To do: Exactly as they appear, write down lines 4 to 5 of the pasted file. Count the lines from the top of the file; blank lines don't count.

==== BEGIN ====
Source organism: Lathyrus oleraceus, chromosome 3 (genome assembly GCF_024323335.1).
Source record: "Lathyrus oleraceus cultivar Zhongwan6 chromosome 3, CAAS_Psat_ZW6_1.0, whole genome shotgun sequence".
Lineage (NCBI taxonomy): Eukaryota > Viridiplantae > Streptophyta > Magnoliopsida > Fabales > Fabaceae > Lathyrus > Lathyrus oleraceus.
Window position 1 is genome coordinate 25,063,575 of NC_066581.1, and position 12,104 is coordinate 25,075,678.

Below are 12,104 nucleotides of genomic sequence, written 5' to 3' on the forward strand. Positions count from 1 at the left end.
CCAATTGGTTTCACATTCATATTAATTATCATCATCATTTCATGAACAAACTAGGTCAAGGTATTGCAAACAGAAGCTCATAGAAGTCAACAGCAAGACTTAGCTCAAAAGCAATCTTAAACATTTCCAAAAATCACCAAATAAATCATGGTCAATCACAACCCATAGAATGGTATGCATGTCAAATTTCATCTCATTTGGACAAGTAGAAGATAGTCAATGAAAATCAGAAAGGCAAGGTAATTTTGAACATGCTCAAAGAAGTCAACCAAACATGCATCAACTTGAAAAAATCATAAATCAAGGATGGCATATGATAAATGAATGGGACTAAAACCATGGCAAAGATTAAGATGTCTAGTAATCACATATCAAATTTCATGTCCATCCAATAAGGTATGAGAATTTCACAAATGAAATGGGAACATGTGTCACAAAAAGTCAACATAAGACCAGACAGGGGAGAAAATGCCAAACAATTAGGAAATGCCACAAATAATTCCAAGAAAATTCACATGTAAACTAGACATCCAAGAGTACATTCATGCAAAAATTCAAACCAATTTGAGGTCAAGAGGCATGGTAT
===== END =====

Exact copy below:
Window position 1 is genome coordinate 25,063,575 of NC_066581.1, and position 12,104 is coordinate 25,075,678.

Below are 12,104 nucleotides of genomic sequence, written 5' to 3' on the forward strand. Positions count from 1 at the left end.